It has been discussed for some time, but is Apple ready to create an iPhone like no other? Will it decide to seal everything inside the case, remove the external ports and fixtures, and be happy with another expensive price tag to create a seamless iPhone design. Would the move to a totally sealed iPhone in 2021 a sensible design choice?
I personally think that the Apple of Steve Jobs, which was happy to kill the number one selling iPod (the iPod Mini) because the iPod Nano had just been launched, would be up for it. Tim Cook’s Apple? I’m not so sure. Apole is the establishment now, and tends to wait until other companies have proven concepts and designs before pitching in with something almost but not quite the same.
The last few years have seen Apple diversify the number of iPhone models that it puts out on sale. Moving the whole range to a sealed design may be a risk too far for Cook, but a single ‘hero’ model to prove the concept would minimize the risk while still offering kudos and headlines – much like the Mac Pro which is not going to sell in huge numbers but is still seen as the flagship desk-bound model.
What challenges would a sealed iPhone need to overcome?
First up is power. The lightning port is the main charging point for the iPhone, although wireless charging with a Qi compatible system debuted with the iPhone 8. Apple’s rapid charging system was quietly removed from the website before it was launched, but I have to assume that the R&D team are working away on the issues without a ‘by the end of the year’ deadline hanging over them.
Audio output, be it streaming music, video, podcasts, apps, or any other uses, have already been pushed towards either the speaker assembly (which surely has to stay) and wireless connections. Apple’s domination of the wireless headphone market with the AirPods and AirPods Pro suggests it is more than ready in this area.
There are implications for the third-party peripherals market. The ever popular idea of portable battery chargers will be one of the most disrupted areas, although it is notable that some manufacturers, such as Mophie, have portable chargers with wireless charging output built in to the case. Other manufacturers will no doubt be encouraged to include bluetooth connectivity over the next year or two to be ready.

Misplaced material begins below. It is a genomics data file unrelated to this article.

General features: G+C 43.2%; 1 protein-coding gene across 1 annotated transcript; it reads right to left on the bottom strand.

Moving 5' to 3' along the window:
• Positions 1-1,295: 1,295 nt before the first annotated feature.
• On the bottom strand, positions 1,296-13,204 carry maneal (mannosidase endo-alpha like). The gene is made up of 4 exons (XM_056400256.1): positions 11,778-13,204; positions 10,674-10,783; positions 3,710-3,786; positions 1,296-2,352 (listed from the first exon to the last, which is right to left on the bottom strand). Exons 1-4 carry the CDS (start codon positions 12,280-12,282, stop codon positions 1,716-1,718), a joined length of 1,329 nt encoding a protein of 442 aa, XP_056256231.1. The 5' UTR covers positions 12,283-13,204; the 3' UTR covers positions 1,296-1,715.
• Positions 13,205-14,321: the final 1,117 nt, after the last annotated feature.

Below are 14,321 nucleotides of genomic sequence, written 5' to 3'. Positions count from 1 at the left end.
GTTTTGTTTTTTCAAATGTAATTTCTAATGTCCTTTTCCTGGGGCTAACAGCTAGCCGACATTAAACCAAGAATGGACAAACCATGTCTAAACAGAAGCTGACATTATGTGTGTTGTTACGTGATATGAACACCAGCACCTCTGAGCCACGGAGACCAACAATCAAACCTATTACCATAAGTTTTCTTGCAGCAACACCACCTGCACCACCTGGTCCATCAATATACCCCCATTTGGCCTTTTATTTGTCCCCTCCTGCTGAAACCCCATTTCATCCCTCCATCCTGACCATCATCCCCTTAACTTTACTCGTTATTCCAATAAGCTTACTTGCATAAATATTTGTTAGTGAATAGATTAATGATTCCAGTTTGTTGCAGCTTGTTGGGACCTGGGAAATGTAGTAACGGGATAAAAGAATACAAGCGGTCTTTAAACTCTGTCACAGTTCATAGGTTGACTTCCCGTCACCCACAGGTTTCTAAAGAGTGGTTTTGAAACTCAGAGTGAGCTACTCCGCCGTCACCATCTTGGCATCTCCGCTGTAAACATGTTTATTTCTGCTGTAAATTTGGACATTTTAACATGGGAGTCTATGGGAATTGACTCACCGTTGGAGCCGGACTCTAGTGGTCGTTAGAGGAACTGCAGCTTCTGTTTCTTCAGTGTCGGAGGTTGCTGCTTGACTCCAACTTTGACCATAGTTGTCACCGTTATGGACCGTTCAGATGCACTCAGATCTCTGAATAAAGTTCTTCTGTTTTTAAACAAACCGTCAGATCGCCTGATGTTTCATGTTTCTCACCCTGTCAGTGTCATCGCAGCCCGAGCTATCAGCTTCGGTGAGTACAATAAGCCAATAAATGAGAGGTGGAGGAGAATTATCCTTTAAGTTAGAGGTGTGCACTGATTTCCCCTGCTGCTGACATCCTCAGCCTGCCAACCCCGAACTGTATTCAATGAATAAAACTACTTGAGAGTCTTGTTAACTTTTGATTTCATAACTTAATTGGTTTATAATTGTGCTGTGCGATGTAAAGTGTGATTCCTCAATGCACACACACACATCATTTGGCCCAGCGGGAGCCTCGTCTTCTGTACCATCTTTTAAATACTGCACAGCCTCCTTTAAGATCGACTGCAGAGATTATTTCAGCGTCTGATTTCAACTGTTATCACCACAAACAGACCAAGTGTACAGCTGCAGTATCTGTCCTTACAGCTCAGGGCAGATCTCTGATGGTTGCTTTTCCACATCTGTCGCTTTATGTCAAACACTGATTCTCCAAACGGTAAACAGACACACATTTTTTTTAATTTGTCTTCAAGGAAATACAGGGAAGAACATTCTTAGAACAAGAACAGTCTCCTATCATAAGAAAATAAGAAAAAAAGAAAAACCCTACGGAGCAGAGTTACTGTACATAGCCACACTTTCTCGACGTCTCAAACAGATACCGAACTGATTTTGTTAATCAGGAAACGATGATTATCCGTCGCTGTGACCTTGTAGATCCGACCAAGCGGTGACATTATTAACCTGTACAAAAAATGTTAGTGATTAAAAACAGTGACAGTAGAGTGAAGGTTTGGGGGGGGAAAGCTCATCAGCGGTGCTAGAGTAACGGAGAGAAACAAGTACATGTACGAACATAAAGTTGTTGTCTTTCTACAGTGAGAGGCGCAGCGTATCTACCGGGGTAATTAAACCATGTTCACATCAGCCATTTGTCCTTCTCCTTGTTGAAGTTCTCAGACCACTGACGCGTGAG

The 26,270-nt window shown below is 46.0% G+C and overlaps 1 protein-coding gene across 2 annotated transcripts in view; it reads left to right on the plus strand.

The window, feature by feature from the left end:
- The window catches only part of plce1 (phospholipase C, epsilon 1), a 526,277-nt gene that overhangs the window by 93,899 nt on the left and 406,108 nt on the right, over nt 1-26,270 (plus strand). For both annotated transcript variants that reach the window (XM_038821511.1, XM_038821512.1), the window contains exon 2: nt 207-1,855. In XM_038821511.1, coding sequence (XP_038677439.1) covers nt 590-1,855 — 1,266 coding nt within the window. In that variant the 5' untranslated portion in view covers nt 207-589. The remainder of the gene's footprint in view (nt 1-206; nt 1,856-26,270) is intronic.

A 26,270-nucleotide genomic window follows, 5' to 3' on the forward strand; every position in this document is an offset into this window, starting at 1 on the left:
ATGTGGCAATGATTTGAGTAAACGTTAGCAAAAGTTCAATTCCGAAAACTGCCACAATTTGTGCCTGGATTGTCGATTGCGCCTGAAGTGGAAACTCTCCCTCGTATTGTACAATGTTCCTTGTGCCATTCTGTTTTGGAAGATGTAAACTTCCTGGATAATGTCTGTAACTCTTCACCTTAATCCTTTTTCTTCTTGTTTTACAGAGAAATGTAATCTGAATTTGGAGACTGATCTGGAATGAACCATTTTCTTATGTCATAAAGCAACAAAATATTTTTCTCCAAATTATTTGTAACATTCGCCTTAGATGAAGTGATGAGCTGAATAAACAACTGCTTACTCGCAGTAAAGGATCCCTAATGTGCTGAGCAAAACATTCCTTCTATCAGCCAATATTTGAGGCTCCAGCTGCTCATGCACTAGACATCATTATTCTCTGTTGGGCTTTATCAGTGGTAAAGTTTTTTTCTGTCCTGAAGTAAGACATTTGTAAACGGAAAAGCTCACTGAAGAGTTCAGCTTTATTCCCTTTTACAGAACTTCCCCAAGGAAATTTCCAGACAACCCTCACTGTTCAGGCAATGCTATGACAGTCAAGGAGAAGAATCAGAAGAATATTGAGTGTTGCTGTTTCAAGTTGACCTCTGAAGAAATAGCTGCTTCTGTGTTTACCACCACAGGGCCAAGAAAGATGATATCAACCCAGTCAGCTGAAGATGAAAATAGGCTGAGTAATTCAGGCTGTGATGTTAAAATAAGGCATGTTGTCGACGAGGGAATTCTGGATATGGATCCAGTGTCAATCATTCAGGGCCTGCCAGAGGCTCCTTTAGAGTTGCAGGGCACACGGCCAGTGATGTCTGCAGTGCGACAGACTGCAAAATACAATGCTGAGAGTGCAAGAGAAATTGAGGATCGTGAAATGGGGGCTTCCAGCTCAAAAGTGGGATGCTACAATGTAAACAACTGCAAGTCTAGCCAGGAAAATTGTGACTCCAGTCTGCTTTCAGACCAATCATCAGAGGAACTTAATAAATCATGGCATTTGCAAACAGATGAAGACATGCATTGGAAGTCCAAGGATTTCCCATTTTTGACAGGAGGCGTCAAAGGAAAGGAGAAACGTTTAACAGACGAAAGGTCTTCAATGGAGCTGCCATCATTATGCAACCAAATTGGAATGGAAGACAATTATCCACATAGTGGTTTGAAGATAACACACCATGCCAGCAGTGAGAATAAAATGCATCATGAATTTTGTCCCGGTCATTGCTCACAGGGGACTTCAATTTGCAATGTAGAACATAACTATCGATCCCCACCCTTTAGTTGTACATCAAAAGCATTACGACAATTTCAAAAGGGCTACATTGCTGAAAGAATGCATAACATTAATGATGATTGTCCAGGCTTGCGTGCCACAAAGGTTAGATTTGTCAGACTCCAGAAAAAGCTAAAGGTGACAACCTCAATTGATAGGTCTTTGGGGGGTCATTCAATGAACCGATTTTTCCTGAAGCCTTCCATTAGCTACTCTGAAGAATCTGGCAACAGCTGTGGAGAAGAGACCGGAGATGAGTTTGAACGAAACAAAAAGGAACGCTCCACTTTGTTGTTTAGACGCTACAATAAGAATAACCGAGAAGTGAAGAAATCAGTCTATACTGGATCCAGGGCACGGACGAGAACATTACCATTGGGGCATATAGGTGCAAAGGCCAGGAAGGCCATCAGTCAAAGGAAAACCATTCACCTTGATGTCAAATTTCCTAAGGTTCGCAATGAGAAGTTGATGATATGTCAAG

Perhaps the most drastic action would be what Apple would put in the retail box. If charging is only through wireless means, then a Qi compatible charger will need to be in with the iPhone, as would a set of AirPods.
I’ve discussed previously the idea of having a set of basic AirPods in the box would still leave audiophiles looking for ‘better’ headphones the choice of the AirPods Pro. The same ethos would likely apply to the charger, with faster chargers only available as an additional purchase. Both would drive up the average revenue per customers. It would also justify a ‘Pro’ tag on the sealed iPhone. It would not just be a bigger screen, it would be a new type of iPhone, bundled with an impressive set of peripherals.
That would not come cheap to the consumer. It would likely be the most expensive iPhone package that Apple has launched. Yet it would offer status, it would display cutting edge technology, and it would be Apple taking control of how people perceive their smartphones.
Yes, a single hero model would be worth the gamble. But will Apple roll the dice?
Now read more about the steps Apple should make during 2020 to find success…